Somewhere between the denial phase, the panic phase, and the complacency phase(s) of the yet-to-be-resolved COVID-19 pandemic, was a distinct and frenzied hoarding phase. After the thrill of posting apocalyptic photos of bare aisles and empty freezers wore off, we realized we were out of toilet paper. And now, we have a new appreciation sacks of flour, Clorox wipes and paper towel.
The backdrop of these market deficiencies, where this run on staples was on full, shameless display, was The Supermarket. Minnesota-based artist Patricio de Lara grapples with the role supermarkets play in our lives in a multi-media art exhibition called Supermarket. KFAI’s Sheila Regan spoke with DeLara about the exhibit and about how his work reveals juxtapositions in consumerism, food marketing and the grocery supply chain. Listen here:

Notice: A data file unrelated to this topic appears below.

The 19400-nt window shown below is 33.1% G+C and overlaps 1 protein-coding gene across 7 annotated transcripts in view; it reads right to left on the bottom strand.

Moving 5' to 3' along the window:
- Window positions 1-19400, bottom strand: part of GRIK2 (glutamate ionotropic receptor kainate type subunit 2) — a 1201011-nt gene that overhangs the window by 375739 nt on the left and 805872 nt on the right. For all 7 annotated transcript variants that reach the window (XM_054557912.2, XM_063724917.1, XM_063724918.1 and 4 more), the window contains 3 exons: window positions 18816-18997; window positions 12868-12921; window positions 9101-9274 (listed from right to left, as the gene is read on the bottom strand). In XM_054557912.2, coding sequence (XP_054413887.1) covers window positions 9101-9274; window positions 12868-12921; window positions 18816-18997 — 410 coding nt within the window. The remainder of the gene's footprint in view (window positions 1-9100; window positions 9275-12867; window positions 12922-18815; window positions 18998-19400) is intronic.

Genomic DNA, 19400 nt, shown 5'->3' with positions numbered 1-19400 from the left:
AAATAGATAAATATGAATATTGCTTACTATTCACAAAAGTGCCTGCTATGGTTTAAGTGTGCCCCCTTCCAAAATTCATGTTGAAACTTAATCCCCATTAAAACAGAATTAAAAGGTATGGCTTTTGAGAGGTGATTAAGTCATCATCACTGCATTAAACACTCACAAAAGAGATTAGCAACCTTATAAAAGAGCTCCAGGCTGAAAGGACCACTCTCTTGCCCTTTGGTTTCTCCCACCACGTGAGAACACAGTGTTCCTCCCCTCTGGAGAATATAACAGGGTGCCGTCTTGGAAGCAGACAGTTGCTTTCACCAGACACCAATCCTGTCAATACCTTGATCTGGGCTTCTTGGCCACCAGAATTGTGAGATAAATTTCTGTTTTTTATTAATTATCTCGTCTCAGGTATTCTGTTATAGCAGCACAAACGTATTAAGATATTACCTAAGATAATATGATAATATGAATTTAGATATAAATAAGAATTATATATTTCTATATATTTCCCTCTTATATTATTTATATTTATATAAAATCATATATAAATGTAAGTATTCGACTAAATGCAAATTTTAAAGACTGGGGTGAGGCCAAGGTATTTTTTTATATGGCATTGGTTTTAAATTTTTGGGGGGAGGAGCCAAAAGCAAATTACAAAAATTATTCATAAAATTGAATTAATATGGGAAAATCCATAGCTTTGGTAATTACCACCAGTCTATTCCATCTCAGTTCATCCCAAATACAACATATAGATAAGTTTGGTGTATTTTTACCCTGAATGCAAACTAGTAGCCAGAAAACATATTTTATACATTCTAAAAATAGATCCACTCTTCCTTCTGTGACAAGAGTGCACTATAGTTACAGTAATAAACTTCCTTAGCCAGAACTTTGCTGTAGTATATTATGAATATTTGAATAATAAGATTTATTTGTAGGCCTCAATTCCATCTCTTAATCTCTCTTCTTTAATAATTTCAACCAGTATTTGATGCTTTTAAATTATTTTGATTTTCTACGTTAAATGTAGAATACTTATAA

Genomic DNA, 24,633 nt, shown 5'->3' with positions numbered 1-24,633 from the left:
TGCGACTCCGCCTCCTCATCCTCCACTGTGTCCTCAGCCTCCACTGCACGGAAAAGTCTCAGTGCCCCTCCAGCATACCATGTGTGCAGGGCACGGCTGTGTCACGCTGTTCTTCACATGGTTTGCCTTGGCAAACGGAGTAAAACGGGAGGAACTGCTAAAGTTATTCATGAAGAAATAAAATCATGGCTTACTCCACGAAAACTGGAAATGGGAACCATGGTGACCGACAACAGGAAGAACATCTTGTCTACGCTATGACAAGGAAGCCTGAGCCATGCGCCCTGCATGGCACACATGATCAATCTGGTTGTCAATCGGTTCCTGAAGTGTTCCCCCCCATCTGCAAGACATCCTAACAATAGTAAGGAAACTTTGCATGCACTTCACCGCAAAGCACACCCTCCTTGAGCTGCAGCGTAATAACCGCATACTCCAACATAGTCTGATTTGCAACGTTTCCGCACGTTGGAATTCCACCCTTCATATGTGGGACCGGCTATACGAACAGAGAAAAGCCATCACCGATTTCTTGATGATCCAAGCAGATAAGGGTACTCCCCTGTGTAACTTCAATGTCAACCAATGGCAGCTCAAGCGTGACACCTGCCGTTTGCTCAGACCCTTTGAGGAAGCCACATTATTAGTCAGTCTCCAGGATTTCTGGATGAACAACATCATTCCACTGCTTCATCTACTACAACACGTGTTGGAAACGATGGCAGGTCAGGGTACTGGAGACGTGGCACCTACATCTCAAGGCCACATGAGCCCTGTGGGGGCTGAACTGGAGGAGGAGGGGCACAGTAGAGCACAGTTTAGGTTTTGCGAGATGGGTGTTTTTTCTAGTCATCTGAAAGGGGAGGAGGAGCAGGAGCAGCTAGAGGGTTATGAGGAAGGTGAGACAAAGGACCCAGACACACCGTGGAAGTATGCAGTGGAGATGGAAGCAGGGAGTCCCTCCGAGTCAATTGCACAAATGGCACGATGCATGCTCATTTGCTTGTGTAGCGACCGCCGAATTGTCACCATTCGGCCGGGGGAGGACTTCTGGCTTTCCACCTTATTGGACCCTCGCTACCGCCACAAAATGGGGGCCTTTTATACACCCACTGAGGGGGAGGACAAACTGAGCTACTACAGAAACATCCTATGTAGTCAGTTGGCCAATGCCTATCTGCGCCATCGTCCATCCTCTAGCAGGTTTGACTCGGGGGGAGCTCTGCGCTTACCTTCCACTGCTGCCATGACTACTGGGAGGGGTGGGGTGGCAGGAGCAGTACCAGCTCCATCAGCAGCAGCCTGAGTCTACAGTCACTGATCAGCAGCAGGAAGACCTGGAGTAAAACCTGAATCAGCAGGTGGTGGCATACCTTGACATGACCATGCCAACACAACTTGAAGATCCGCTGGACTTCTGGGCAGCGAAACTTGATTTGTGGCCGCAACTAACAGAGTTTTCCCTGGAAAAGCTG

In the exhibition, De Lara creates the feeling of a supermarket, both with his paintings, but also with grocery products, like bananas, peppers, toilet paper, bottled water, and an assortment of junk food placed in proximity of the paintings, creating a feeling that the exhibition takes place in an actual grocery store.
“So while it is about food and health and nourishing ourselves, and how we’re being nourished, it’s also about the systems that we’re unaware of that really control and dictate a lot of our lives,” said DeLara.
The exhibit runs three nights only in 2020, on October 22nd, November 5th and 19th, and December 3rd, from 5-7 pm, at the John and Denise Graves Foundation, located at 2929 Chicago Ave, Ste 100 in Minneapolis. Register at the exhibit’s Eventbrite link here.
Support for MinneCulture on KFAI comes from the Minnesota Arts and Cultural Heritage Fund.